Netflix announced tonight that it is increasing the prices of all its subscription levels from $1 to $2 one month. It’s been about a year and a half since the streamer’s last price hike, which came in October 2020.
The increases, which will be “rolled in” to existing subscribers in the coming months, as part of the company’s ongoing efforts not to be criticized every time they do this, break down like this: Premium subscribers, who currently pay $18 per month for 4K content and 4 screens at a time, it will be reduced to $20 per month. Standard plan members (HD content, 2 screens) will go up one dollar fifty, from $14 to $15.50. And basic members, who don’t get HD content, will now pay $10 a month for the privilege..
The price increases come at an undeniably strange time for the service, which is simultaneously hitting the highest level ever, while also facing stiffer competition than ever. For one thing, Netflix’s subscriber base is as good as it could be right now., with the service currently supporting more than 200 million subscribers worldwide and 74 million in the US and Canada—Where are these latest price increases headed?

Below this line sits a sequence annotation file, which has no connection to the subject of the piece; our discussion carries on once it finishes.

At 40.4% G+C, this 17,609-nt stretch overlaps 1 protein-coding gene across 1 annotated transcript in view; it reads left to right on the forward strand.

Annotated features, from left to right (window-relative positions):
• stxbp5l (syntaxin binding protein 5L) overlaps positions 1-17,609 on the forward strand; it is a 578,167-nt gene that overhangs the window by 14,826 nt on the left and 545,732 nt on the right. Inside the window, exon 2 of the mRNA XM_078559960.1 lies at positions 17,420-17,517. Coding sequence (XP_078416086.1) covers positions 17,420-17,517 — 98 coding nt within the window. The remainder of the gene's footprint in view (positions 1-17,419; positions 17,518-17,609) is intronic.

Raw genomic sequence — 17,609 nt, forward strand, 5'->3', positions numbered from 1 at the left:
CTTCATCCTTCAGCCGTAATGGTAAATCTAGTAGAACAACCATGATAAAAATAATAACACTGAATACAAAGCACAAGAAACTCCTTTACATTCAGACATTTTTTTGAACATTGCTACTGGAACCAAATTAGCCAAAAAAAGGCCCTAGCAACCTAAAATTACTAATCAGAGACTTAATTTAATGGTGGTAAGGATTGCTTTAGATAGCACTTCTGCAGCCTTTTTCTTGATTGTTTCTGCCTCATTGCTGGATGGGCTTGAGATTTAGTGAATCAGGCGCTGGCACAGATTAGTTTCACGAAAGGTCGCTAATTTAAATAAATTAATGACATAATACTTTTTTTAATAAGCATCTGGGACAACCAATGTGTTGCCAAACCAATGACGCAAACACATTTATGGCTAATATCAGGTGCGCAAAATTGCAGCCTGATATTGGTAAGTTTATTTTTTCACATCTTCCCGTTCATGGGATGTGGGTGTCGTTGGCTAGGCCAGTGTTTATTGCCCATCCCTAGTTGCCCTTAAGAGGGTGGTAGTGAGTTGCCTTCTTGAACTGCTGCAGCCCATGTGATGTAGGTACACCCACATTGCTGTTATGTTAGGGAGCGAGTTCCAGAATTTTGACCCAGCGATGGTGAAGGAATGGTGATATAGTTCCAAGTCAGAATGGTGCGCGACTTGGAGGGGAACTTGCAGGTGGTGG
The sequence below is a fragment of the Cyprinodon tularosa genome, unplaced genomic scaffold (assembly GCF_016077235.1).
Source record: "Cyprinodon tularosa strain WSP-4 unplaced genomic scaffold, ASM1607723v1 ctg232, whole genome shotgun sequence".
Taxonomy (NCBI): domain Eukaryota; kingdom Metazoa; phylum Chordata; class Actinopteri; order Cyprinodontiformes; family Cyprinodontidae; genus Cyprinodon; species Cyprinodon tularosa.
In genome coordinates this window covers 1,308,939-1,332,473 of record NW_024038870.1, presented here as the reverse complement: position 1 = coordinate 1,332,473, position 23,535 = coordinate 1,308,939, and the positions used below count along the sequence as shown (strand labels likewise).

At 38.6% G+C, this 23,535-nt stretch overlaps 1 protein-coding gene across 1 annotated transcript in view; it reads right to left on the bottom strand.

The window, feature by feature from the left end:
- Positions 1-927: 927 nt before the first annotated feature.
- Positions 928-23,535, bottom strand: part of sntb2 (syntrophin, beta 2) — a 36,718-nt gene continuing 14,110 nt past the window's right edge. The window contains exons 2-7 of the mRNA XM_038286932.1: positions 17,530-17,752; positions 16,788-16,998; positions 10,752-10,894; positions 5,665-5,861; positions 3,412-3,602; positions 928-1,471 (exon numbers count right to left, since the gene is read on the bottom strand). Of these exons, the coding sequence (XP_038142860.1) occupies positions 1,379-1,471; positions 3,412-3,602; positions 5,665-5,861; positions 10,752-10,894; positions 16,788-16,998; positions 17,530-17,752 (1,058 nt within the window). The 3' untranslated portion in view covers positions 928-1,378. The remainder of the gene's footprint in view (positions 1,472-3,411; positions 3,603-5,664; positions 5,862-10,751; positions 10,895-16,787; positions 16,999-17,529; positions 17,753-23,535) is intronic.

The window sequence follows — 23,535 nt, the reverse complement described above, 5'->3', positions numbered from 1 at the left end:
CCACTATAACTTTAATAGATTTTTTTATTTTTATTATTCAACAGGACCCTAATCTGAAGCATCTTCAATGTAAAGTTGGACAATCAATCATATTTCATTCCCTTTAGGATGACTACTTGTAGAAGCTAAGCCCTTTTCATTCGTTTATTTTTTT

The problem is that Netflix’s subscriber base is also, good, as high as can be conceivable at this time; when it’s already installed in the homes of basically every Internet-enabled home by a decent portion of the planet, it is difficult to achieve that pesky “growth” that shareholders crave. Therefore, in part, the price hikes, which put Netflix on par with (or slightly above, for Premium) HBO Max, which has generally been the most expensive plan in the game at $15 per month. (For comparison, Disney+ stays at $8 a month, Paramount+ stays at $10 a month, Apple TV+ is $5, and Hulu just raised its own prices to $13 a month last year.) (That’s for the ad-free versions of the services, to be clear.)
And the sheer length of the parentheses above demonstrates the other problem Netflix is currently facing: there is a lot of other companies here at this time trying to host your lunch. TOand while his multi-year lead begins in the broadcast wars is obviously a blessing, the company You still need to keep pouring as much money as you can into original content to keep subscribers happy. (Especially since studios once eager to license their shows to the broadcaster for quick releaselife buffs are now much more reluctant to feed a rival the content they need).
The result of all that being: Expect that small monthly bill to come down a bit in the coming months.
[via The Verge]